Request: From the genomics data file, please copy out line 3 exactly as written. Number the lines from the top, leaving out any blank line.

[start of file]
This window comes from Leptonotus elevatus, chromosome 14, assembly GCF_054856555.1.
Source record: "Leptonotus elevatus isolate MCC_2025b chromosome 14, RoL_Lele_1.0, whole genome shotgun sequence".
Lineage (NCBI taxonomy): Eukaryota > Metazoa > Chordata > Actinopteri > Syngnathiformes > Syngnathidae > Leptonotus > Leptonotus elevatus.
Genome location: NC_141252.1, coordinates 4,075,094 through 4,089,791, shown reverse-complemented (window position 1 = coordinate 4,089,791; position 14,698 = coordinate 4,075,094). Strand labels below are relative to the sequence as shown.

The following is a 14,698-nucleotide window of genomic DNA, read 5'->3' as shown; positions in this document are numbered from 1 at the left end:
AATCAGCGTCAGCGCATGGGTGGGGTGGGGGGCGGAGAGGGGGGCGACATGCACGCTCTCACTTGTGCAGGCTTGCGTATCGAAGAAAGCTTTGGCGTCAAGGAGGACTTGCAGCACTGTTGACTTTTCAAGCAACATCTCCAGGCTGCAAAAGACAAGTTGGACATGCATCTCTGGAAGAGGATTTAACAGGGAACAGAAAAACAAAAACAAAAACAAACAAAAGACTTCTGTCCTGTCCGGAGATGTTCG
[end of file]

Lineage (NCBI taxonomy): Eukaryota > Metazoa > Chordata > Actinopteri > Syngnathiformes > Syngnathidae > Leptonotus > Leptonotus elevatus.